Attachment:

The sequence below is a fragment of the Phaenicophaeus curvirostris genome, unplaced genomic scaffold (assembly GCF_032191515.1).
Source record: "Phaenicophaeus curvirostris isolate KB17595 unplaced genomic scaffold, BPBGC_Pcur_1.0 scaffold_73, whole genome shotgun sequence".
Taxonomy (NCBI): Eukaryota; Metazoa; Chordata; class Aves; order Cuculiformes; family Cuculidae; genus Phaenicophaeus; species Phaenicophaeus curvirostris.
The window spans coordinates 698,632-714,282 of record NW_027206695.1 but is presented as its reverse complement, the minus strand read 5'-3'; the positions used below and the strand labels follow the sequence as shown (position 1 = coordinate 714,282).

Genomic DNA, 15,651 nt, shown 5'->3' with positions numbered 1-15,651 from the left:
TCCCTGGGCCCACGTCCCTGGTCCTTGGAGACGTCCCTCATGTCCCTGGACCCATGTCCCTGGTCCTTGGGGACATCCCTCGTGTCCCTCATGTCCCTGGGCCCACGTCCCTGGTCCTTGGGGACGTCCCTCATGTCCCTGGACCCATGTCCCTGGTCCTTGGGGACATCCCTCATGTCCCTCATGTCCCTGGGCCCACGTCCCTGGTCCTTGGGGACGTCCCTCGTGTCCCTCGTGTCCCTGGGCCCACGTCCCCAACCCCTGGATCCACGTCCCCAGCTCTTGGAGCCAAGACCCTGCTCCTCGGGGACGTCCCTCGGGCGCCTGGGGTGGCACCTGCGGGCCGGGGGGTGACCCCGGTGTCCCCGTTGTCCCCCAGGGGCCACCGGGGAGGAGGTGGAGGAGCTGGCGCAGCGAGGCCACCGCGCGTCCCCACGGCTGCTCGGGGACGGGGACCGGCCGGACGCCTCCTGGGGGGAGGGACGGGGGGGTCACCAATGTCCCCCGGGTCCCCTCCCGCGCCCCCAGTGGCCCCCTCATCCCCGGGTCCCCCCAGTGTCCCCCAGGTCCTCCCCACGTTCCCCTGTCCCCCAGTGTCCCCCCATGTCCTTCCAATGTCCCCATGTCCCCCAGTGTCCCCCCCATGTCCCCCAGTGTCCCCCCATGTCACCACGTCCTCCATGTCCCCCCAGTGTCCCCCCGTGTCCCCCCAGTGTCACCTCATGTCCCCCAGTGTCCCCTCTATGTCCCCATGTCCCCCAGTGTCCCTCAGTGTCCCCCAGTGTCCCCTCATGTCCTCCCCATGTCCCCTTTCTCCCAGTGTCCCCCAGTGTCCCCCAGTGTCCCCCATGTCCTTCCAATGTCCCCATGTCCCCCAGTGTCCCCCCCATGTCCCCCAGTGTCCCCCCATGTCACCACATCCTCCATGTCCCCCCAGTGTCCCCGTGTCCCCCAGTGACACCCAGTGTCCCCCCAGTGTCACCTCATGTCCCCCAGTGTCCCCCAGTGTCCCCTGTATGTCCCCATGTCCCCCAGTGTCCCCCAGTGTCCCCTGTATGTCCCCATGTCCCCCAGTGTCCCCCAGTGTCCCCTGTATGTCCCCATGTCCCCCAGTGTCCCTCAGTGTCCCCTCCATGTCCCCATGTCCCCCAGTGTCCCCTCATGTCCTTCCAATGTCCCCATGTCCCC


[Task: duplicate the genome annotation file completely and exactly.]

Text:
The sequence below is a fragment of the Phaenicophaeus curvirostris genome, unplaced genomic scaffold (assembly GCF_032191515.1).
Source record: "Phaenicophaeus curvirostris isolate KB17595 unplaced genomic scaffold, BPBGC_Pcur_1.0 scaffold_73, whole genome shotgun sequence".
Taxonomy (NCBI): Eukaryota; Metazoa; Chordata; class Aves; order Cuculiformes; family Cuculidae; genus Phaenicophaeus; species Phaenicophaeus curvirostris.
The window spans coordinates 698,632-714,282 of record NW_027206695.1 but is presented as its reverse complement, the minus strand read 5'-3'; the positions used below and the strand labels follow the sequence as shown (position 1 = coordinate 714,282).

Genomic DNA, 15,651 nt, shown 5'->3' with positions numbered 1-15,651 from the left:
TCCCTGGGCCCACGTCCCTGGTCCTTGGAGACGTCCCTCATGTCCCTGGACCCATGTCCCTGGTCCTTGGGGACATCCCTCGTGTCCCTCATGTCCCTGGGCCCACGTCCCTGGTCCTTGGGGACGTCCCTCATGTCCCTGGACCCATGTCCCTGGTCCTTGGGGACATCCCTCATGTCCCTCATGTCCCTGGGCCCACGTCCCTGGTCCTTGGGGACGTCCCTCGTGTCCCTCGTGTCCCTGGGCCCACGTCCCCAACCCCTGGATCCACGTCCCCAGCTCTTGGAGCCAAGACCCTGCTCCTCGGGGACGTCCCTCGGGCGCCTGGGGTGGCACCTGCGGGCCGGGGGGTGACCCCGGTGTCCCCGTTGTCCCCCAGGGGCCACCGGGGAGGAGGTGGAGGAGCTGGCGCAGCGAGGCCACCGCGCGTCCCCACGGCTGCTCGGGGACGGGGACCGGCCGGACGCCTCCTGGGGGGAGGGACGGGGGGGTCACCAATGTCCCCCGGGTCCCCTCCCGCGCCCCCAGTGGCCCCCTCATCCCCGGGTCCCCCCAGTGTCCCCCAGGTCCTCCCCACGTTCCCCTGTCCCCCAGTGTCCCCCCATGTCCTTCCAATGTCCCCATGTCCCCCAGTGTCCCCCCCATGTCCCCCAGTGTCCCCCCATGTCACCACGTCCTCCATGTCCCCCCAGTGTCCCCCCGTGTCCCCCCAGTGTCACCTCATGTCCCCCAGTGTCCCCTCTATGTCCCCATGTCCCCCAGTGTCCCTCAGTGTCCCCCAGTGTCCCCTCATGTCCTCCCCATGTCCCCTTTCTCCCAGTGTCCCCCAGTGTCCCCCAGTGTCCCCCATGTCCTTCCAATGTCCCCATGTCCCCCAGTGTCCCCCCCATGTCCCCCAGTGTCCCCCCATGTCACCACATCCTCCATGTCCCCCCAGTGTCCCCGTGTCCCCCAGTGACACCCAGTGTCCCCCCAGTGTCACCTCATGTCCCCCAGTGTCCCCCAGTGTCCCCTGTATGTCCCCATGTCCCCCAGTGTCCCCCAGTGTCCCCTGTATGTCCCCATGTCCCCCAGTGTCCCCCAGTGTCCCCTGTATGTCCCCATGTCCCCCAGTGTCCCTCAGTGTCCCCTCCATGTCCCCATGTCCCCCAGTGTCCCCTCATGTCCTTCCAATGTCCCCATGTCCCC